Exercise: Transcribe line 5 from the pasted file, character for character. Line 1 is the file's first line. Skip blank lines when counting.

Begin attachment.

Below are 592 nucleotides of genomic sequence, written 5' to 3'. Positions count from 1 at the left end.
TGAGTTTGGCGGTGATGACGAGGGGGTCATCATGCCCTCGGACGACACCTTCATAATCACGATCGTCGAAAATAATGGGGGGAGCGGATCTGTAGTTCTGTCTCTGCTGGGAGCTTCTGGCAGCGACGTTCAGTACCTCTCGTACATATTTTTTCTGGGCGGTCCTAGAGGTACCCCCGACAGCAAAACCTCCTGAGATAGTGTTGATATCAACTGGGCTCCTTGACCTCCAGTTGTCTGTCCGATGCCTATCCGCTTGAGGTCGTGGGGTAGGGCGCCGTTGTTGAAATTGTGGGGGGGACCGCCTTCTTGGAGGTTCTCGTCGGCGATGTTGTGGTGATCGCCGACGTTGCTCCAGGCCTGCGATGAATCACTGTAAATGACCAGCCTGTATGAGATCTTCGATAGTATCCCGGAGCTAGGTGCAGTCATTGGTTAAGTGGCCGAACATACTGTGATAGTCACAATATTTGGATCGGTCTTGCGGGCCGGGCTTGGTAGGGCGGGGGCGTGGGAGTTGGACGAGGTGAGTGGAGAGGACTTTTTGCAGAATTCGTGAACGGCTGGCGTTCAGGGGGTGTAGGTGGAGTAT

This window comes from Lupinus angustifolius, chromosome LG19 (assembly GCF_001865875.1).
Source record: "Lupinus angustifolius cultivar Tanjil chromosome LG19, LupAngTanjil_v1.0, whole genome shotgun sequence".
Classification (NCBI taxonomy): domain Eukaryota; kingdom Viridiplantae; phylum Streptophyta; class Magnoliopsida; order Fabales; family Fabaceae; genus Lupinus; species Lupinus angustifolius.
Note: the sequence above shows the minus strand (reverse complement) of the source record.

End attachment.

Classification (NCBI taxonomy): domain Eukaryota; kingdom Viridiplantae; phylum Streptophyta; class Magnoliopsida; order Fabales; family Fabaceae; genus Lupinus; species Lupinus angustifolius.